Plant expressed vaccine

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Plant expressed vaccine or project GreenVax[1] In 2000, a patented entitled Vaccines expressed in plants U.S. Patent 6,034,298 was issued. In 2005 DARPA’s Accelerated Manufacture of Pharmaceuticals (AMP) program was created In response to emerging and novel biologic threats.[2] In 2009 DARPA offered a government contract for a Non-GMO plant-based systems expressing recombinant proteins, due to The 2009 H1N1 swine flu pandemic that highlighted the national need for rapid and agile vaccine manufacturing capabilities.[3] The Texas A&M University and a Texas company have been awarded a $40 million U.S. Department of Defense grant to develop a plant expressed vaccine made from tobacco, egg-based vaccines typically take at least six months to develop once a virus is isolated, the new process will take four to six weeks.,[4] "If this works, we'll have a billion-dose-per-month vaccine facility in Texas, which would be by far the largest and most capable center in the world."[4]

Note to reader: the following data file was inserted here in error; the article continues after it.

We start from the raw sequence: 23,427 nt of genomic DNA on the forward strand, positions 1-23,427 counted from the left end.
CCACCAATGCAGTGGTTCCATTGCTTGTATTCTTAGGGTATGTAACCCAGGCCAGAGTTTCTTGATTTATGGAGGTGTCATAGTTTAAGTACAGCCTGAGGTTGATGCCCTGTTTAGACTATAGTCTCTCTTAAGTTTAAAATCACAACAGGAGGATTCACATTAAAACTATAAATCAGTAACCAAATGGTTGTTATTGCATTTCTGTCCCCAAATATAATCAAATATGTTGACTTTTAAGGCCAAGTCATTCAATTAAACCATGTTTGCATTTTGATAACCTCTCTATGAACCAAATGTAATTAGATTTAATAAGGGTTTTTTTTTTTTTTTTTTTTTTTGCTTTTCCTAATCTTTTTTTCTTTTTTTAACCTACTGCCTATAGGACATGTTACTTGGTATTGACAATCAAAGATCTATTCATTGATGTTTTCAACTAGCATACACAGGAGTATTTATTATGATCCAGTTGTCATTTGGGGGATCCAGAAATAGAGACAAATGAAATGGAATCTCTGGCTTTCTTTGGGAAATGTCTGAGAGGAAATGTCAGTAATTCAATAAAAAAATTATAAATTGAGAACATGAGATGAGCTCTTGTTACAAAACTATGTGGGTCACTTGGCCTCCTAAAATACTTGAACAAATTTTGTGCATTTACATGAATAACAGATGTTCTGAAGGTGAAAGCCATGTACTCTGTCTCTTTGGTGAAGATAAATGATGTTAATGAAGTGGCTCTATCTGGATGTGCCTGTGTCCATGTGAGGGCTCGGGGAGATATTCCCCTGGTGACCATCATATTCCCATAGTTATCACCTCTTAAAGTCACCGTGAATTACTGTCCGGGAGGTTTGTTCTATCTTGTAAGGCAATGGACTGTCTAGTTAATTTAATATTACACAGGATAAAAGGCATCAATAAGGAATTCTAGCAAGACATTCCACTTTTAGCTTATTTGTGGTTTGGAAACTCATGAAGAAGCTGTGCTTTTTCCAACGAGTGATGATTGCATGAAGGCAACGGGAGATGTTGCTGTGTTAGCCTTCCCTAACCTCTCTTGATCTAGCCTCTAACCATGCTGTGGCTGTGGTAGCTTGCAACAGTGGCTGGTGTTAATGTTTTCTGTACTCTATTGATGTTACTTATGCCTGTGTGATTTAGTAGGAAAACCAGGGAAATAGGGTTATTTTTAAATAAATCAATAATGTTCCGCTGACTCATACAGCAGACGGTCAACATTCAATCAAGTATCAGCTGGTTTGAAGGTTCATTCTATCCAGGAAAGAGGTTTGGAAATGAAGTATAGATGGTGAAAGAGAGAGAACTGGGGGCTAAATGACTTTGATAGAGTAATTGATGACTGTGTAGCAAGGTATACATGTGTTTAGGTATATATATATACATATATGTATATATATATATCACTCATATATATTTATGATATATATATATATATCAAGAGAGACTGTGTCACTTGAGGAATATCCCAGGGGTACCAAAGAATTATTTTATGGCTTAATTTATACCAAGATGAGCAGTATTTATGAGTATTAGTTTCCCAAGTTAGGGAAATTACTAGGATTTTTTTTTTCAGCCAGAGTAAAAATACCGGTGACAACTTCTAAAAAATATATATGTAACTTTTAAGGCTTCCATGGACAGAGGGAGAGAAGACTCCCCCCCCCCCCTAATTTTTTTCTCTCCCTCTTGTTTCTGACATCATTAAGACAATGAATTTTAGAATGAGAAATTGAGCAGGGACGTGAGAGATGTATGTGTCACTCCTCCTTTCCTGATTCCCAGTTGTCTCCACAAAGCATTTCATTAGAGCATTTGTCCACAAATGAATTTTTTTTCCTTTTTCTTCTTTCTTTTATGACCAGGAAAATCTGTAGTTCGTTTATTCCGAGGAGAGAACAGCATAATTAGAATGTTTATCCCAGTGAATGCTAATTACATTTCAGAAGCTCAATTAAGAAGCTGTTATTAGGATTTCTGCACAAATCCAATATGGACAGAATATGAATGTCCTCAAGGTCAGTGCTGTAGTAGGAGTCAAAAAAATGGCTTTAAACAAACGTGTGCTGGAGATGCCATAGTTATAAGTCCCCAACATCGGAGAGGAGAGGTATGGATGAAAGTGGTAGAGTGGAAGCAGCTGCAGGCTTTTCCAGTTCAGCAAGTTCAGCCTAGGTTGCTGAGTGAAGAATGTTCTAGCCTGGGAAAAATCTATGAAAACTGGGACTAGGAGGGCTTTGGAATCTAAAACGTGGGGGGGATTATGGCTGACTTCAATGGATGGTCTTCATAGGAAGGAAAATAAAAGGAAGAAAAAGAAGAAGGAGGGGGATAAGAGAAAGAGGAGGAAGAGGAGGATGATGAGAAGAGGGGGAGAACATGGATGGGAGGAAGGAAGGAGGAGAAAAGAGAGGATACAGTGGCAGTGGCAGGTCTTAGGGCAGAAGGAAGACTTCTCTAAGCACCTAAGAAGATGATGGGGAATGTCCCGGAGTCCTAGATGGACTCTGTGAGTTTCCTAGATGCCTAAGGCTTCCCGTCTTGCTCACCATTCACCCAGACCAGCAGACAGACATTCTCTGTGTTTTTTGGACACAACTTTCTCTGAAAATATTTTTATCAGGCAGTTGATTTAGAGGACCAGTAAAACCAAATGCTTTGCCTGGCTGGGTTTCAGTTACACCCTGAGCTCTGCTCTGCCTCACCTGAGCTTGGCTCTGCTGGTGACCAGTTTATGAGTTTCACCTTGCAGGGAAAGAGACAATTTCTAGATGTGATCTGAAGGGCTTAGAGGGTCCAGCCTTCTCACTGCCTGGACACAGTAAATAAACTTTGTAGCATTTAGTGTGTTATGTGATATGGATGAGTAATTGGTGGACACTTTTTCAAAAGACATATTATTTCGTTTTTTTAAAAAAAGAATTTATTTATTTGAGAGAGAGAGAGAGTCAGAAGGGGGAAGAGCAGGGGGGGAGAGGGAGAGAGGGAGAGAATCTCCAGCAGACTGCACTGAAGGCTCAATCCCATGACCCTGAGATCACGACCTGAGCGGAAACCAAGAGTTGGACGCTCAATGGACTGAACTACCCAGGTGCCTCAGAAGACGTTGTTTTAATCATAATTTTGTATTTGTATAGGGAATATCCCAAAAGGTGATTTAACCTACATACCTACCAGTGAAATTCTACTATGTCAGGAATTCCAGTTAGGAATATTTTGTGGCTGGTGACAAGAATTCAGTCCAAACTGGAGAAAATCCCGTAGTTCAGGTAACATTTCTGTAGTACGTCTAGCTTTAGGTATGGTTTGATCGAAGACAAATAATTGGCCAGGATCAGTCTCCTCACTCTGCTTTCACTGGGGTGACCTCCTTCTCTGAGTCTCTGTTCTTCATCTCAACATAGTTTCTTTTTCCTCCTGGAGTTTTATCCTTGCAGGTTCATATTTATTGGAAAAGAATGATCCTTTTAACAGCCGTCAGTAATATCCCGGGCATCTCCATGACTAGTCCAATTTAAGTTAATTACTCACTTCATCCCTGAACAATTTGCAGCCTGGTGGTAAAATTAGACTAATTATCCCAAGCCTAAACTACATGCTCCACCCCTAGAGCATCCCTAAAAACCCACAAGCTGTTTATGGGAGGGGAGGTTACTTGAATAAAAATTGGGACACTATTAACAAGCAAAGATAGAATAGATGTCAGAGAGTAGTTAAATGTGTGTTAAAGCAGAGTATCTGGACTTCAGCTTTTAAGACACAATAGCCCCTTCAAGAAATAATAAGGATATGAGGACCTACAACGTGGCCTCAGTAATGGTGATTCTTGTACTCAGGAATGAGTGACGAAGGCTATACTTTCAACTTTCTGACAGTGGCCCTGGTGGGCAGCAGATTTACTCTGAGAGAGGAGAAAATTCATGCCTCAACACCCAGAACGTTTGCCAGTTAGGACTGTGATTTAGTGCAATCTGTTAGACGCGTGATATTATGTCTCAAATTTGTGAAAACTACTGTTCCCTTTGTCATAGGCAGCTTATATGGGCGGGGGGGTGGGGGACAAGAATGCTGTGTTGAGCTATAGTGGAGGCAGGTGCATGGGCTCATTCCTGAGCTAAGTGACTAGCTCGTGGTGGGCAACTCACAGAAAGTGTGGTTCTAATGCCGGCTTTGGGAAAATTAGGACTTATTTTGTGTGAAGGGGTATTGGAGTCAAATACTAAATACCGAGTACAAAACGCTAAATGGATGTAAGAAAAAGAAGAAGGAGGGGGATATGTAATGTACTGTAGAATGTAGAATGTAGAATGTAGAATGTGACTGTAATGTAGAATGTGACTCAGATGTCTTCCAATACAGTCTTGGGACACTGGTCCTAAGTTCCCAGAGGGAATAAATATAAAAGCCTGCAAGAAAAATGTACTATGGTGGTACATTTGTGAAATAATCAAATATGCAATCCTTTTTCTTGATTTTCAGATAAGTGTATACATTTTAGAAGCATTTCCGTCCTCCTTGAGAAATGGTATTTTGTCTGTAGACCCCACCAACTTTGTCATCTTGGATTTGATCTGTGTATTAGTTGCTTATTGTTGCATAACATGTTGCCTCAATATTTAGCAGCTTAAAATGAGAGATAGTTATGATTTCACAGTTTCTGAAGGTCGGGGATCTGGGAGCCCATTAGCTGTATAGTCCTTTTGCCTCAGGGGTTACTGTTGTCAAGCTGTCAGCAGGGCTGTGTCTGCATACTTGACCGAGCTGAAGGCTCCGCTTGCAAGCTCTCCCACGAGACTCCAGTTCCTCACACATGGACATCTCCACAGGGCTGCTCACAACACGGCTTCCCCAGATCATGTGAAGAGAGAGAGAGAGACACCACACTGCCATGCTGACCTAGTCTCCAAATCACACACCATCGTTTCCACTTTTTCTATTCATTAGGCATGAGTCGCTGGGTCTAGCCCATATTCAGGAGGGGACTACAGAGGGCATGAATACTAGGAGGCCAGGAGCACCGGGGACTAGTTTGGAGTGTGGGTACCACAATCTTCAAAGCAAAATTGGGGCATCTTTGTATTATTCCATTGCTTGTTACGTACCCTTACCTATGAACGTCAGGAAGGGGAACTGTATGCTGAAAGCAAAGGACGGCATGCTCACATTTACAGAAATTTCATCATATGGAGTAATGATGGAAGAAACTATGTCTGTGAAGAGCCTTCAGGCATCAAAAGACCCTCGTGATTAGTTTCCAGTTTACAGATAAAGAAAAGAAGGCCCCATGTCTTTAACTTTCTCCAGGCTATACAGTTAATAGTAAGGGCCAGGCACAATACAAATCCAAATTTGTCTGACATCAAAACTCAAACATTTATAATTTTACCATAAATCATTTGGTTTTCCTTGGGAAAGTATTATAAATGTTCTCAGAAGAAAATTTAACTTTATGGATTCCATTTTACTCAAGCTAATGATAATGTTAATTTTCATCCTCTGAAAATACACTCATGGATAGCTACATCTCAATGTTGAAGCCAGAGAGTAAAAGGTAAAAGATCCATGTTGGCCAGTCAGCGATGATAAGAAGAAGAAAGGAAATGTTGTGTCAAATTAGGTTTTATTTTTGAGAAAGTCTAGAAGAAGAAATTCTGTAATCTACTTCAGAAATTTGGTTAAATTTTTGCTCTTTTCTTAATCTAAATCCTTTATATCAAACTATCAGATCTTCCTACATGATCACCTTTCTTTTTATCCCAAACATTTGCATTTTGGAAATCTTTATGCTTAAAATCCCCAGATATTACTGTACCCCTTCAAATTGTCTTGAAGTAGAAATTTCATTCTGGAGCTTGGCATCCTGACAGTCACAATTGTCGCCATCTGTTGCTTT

The plant-based vaccine production method works by isolating a specific antigen protein, one that triggers a human immune response from the targeted virus. A gene from the protein is transferred to bacteria, which are then used to “infect” plant cells. The plants then start producing the exact protein that will be used for vaccinations.[5] The flexibility of the plant expressed vaccine system, combined with its low cost and ability to massively scale, may provide vaccine protection not only to citizens of the United States, but to many parts of the world that cannot currently afford vaccines.[6] Other uses of plant expressed vaccines including the successful creation of edible bananas that protect against the Norwalk virus.[7]

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